The NAACP, the nation's oldest civil rights organization, holds its annual convention in Houston this week. As in any election season, the group is focused on voting rights and voter turnout. But this year, there's another issue that's front of mind: the dramatically high rate of unemployment rate among African-Americans.
Presidential candidate Mitt Romney will address the NAACP convention on Wednesday, and Vice President Joe Biden is scheduled to speak the following day. NAACP members are ready to hear their plans.
An Afghan boy pushes a wheel on the Naderkhan hill in Kabul, Afghanistan, in May. As more people have crowded to Kabul, the city center has become like a buoy floating in a sea of sprawl.
Credit Ahmad Jamshid / AP
An Afghan girl stands among garbage near her home in Kabul on May 17. Some 5 million people live in Kabul, but the Afghan capital is woefully short of the infrastructure needed to support the large population.
Credit Rahmat Gul / AP
Kabul continues to sprawl in all directions, and a brown haze often hangs over the dusty city.
Credit Sean Carberry / Sean Carberry
Poorly constructed houses cling precariously to hillsides in Kabul. Such neighborhoods often lack electricity and running water.
Many of us were introduced to the term LIBOR for the first time this week, when it was revealed that some banks might have been manipulating the dull but vital interest rates to gain an edge in the market.
The city of Scranton, Pa., sent out paychecks to its employees Friday, like it does every two weeks. But this time the checks were much smaller than usual. Mayor Chris Doherty has reduced everyone's pay — including his own — to the state's minimum wage: $7.25 an hour.
Doherty says his city has run out of money.
Scranton has had financial troubles for a couple of decades — the town has been losing population since the end of World War II. But the budget problems became more serious in recent months as the mayor and the city council fought over how to balance the budget.
"I will be outspent." This simple phrase headed an email President Obama recently sent to supporters.
"We can be outspent and still win," the message read. "But we can't be outspent 10 to 1 and still win." Obama asked for donations of as little as $3 to compete against the deep pockets of Republican challenger Mitt Romney and the super political action committees that back him.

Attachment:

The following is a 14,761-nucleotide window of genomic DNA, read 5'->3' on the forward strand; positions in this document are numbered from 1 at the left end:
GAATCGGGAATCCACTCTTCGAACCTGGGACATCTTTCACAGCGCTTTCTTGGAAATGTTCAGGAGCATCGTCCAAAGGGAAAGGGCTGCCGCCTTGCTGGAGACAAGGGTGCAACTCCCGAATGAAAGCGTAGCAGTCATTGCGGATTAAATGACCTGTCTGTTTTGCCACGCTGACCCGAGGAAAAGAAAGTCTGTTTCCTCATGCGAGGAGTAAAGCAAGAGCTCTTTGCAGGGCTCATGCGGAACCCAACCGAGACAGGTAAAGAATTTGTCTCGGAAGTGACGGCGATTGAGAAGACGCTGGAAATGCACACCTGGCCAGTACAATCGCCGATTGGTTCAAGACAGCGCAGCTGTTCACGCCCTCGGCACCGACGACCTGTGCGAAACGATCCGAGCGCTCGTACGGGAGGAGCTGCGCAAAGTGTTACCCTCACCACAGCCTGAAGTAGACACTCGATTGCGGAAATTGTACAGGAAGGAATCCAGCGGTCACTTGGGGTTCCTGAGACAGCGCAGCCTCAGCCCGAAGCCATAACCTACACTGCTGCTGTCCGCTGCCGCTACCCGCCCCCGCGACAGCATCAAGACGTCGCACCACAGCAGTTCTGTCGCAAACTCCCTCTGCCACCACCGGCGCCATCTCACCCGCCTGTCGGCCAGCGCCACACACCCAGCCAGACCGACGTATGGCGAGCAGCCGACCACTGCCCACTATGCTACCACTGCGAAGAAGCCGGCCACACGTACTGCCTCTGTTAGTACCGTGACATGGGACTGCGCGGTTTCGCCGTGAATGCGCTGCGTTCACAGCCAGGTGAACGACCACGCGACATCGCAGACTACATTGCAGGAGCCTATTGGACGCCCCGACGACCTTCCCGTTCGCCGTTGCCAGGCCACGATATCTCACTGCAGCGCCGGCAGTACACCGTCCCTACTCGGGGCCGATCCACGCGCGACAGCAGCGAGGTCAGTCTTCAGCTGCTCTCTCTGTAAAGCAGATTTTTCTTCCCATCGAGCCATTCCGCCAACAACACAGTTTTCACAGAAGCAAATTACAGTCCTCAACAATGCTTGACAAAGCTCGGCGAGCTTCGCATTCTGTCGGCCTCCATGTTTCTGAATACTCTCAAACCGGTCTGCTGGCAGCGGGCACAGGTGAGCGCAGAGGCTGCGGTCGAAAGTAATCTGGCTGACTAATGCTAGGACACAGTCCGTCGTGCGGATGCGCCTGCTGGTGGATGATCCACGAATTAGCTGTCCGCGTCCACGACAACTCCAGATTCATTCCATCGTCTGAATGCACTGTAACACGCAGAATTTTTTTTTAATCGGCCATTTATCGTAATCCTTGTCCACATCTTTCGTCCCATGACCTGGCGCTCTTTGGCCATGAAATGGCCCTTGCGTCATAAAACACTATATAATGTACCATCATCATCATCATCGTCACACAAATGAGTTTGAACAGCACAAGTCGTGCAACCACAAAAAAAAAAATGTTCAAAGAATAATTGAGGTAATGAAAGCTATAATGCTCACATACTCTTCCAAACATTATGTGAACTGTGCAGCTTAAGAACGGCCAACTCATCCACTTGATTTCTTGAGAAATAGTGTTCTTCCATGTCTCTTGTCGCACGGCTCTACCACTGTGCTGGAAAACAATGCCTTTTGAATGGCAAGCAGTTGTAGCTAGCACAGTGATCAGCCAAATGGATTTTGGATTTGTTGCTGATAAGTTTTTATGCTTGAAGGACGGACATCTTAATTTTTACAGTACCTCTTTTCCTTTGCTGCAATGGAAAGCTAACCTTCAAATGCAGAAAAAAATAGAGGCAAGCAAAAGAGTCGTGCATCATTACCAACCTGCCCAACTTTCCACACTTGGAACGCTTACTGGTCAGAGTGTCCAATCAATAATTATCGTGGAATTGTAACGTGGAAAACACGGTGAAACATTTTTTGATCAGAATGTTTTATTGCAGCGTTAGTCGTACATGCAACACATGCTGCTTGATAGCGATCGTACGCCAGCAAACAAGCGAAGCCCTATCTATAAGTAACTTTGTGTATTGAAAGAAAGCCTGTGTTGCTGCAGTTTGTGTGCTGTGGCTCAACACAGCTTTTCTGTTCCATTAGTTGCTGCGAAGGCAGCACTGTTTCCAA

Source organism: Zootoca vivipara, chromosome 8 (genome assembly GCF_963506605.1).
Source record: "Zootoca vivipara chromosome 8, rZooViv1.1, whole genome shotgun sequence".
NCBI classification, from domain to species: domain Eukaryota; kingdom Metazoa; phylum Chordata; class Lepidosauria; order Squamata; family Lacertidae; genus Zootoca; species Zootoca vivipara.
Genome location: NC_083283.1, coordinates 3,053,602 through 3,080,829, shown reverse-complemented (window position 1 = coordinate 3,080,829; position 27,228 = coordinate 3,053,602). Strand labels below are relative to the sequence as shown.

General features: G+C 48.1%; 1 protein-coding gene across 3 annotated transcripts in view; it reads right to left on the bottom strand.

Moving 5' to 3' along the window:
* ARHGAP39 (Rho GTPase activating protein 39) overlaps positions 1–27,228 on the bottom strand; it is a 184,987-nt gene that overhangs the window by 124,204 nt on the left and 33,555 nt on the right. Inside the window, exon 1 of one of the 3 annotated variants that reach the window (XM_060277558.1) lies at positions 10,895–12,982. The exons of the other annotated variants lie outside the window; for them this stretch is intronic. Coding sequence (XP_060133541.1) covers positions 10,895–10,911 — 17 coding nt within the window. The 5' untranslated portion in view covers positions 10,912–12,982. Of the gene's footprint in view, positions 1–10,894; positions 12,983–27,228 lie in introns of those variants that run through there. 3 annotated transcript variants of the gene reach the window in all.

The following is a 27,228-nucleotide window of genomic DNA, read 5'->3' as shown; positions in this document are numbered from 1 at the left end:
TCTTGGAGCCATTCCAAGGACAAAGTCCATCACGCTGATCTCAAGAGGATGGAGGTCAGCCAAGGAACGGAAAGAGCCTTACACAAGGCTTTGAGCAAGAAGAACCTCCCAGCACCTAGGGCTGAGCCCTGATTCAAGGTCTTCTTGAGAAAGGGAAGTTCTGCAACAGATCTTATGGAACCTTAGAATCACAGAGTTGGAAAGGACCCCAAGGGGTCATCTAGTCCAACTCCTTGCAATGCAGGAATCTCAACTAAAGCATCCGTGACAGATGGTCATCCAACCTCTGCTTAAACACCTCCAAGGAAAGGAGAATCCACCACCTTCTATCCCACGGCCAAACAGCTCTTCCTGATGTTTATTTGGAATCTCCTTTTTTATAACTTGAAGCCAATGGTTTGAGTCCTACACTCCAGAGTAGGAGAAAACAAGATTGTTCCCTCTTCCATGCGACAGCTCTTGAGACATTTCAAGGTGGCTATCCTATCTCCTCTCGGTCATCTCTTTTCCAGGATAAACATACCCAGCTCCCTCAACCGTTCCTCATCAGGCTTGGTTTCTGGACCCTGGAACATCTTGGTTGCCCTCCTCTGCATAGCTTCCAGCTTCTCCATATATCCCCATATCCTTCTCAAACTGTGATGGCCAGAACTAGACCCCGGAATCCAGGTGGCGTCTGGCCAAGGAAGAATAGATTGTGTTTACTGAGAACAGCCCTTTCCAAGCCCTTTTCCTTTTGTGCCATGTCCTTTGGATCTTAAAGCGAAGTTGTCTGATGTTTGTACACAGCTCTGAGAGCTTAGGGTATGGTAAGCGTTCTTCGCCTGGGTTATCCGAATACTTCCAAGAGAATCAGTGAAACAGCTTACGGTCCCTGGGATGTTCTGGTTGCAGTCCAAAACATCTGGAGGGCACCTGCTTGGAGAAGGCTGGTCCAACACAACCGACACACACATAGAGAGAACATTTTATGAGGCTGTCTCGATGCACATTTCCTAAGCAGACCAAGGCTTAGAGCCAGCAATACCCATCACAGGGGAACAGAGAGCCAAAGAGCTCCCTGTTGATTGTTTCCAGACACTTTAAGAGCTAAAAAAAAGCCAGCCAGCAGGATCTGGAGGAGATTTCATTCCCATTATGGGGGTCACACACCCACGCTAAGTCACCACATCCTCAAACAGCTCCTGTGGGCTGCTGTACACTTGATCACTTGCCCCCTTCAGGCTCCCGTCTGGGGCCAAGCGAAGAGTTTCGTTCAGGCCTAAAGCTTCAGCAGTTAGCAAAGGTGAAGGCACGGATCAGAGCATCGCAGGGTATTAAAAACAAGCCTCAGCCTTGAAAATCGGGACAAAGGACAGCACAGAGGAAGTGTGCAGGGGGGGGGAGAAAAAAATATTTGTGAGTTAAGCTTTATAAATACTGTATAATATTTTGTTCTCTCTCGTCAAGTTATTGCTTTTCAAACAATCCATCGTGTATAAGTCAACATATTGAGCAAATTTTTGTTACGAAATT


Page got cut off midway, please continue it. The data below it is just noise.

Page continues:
SIMON: Last Saturday, NPR's Jennifer Ludden introduced us to 30-year-old Michelle Holshue, as part of NPR's "American Dream" series. Ms. Holshue graduated with $140,000 in student loan debt just as the recession hit. She worries she'll never be able to own a home, or raise a family.
This is WEEKEND EDITION from NPR News. I'm Scott Simon. Time for sports.
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SIMON: And it's a huge weekend on tennis' hallowed ground. Serena Williams has won her fifth Wimbledon title. She defeated Agnieszka Radwanska of Poland, 6-1, 5-7 and 6-2 in the final. And on the men's side, Andy Murray is the great Scot hope, as he tries to win his first Wimbledon title. We spoke with Howard Bryant of ESPN.com and ESPN the magazine from Wimbledon shortly after Serena Williams won.
Over a half million foreign workers fled the violence in Libya last spring during the fall of Tripoli. Most migrants were from Egypt, Tunisia or sub-Saharan Africa. Thousands came from a single town in the West African nation of Ghana. That town is called Nkoranza and it's nearly 3,000 miles away from Libya's capital of Tripoli.
But reporter Marine Olivesi says that despite the risks and uncertainty they face in post liberation Libya, many Ghanaians are once again taking the road north.
This is WEEKEND EDITION from NPR News. I'm Scott Simon. And today, less than a year after the death of Colonel Moammar Gadhafi, Libyans are electing a new parliament. But in the months since the dictator was killed by a mob in his stronghold of Sirte, life in Libya has been troubled. This election's being seen as a test for an uncertain peace.